Q | Can you speak a bit to the collaboration across the Texas Medical Center around innovation?
A | There are a number of exciting collaborations going on in the TMC based on technologies developed at UH. These include clinical testing of various mind-machine interfaces that allow spinal cord injured patients to walk again using exoskeletons or amputees to control prosthetic limbs controlled only by their brain waves. UH scientists and their TMC colleagues have also developed advanced tracking technologies to maximize the most efficient use of surgical suites and ‘smart’ trochars designed to provide better patient outcomes during laparoscopic surgery. There is a new cancer drug, Phosplatin, presently in phase I clinical trials in the TMC. There are at least two other new cancer immunotherapy treatments developed at UH that are currently in animal or human testing in the TMC. All of these illustrate the value of being able to have faculty develop fundamental breakthroughs in UH laboratories while having the colleagues, clinical expertise and facilities at the TMC to test and refine those technologies to bring them to market as quickly as possible.

Q | Can you share the vision for the next five years, relative to innovation?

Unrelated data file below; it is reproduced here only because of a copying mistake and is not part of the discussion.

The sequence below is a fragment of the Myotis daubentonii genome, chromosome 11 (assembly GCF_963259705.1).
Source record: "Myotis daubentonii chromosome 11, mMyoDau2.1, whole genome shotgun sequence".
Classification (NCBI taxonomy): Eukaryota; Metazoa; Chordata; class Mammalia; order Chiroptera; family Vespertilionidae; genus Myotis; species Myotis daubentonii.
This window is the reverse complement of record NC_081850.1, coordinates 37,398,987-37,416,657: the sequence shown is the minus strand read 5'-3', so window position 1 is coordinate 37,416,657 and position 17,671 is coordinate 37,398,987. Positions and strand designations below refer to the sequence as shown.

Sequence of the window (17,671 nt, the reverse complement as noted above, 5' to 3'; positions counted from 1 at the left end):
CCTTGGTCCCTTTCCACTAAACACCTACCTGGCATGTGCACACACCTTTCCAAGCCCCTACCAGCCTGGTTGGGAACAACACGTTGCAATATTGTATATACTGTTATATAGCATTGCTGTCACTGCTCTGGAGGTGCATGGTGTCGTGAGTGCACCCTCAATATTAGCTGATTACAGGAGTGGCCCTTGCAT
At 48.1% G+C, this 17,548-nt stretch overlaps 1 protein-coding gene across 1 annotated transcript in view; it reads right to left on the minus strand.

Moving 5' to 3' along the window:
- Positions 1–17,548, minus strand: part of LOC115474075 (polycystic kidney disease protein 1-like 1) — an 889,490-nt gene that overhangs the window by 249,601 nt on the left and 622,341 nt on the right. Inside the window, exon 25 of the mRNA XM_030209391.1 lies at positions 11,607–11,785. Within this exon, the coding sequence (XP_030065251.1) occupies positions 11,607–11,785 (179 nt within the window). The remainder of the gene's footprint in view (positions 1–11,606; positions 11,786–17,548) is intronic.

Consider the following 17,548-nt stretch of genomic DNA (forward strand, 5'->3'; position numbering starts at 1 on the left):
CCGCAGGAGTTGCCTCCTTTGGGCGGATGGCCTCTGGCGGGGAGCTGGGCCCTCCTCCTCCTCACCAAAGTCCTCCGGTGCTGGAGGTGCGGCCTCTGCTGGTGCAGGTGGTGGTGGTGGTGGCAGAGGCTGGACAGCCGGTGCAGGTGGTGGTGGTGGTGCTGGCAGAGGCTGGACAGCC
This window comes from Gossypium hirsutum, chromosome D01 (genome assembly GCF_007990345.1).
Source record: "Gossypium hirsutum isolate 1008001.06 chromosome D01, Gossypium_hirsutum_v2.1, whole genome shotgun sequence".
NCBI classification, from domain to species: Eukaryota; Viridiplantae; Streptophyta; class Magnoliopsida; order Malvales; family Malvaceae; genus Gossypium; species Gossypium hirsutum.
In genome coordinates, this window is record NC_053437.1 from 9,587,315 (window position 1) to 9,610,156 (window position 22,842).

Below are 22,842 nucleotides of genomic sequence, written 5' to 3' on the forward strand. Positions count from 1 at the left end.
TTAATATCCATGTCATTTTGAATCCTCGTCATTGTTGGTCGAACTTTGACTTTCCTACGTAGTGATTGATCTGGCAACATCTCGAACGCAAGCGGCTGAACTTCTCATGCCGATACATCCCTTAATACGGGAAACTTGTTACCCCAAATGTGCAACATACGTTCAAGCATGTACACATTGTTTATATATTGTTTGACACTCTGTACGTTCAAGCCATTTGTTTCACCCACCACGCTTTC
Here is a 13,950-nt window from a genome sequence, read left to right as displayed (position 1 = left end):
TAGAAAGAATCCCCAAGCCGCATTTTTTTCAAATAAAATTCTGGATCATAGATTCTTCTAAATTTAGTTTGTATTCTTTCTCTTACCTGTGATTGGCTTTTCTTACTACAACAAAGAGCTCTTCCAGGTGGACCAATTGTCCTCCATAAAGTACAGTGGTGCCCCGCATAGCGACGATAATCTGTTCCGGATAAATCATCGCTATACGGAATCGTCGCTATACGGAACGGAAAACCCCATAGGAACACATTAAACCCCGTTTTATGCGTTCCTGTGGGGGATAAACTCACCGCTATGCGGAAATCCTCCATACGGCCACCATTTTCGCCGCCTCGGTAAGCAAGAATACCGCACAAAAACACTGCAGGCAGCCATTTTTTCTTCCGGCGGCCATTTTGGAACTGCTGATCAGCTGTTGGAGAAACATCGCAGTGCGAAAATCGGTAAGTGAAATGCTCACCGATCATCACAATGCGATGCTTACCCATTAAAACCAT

A | Innovation and entrepreneurship are central to the University of Houston’s long-term strategic plan. Creating an innovation and entrepreneurial ecosystem that is anchored at UH but firmly embedded in the larger Houston and regional ecosystem provides unique opportunities for our faculty and students, expands the research base of the university, while also helping UH to drive the economic prosperity of the city and region which we serve. UH has set in motion a variety of internal programs designed to promote, foster and reward innovation on campus, while taking steps to educate and develop its own entrepreneurial workforce, drawn from UH faculty and students. These programs not only help accelerate the transition of technologies to the market by UH startups and spin-offs, but in the future will also help populate and drive the regional innovation ecosystem through the next generation of ‘entrepreneurial leads’ created by these programs. Additional resources include access to capital for these companies through strategic partnerships with several early-stage investor groups, such as Fannin Innovation, Houston Health Ventures and our newest partner, the Texas Collegiate Regional Center, who will not only invest in UH technologies but will also build a new technology innovation facility at UH-ERP for additional startup companies. The UH Innovation Center and associated infrastructure at UH-ERP is fast becoming an epicenter for technology innovation and entrepreneurship within a much larger ‘networked’ ecosystem that includes TMCx and our greater Houston partners. The mission of a Research One University is not only to create new knowledge and educate the next generation of scholars, but also to combine its cutting edge research programs and human capital to create novel technologies and processes that are of benefit to all mankind. By providing a geographical location at UH ERP that fosters ‘entrepreneurial density’ and promotes the type of collaborative ‘collisions’ needed to drive true innovation, the University of Houston will continue not only to serve the people, city and region as an engine of economic prosperity, but also truly make UH ‘the house that innovation built.’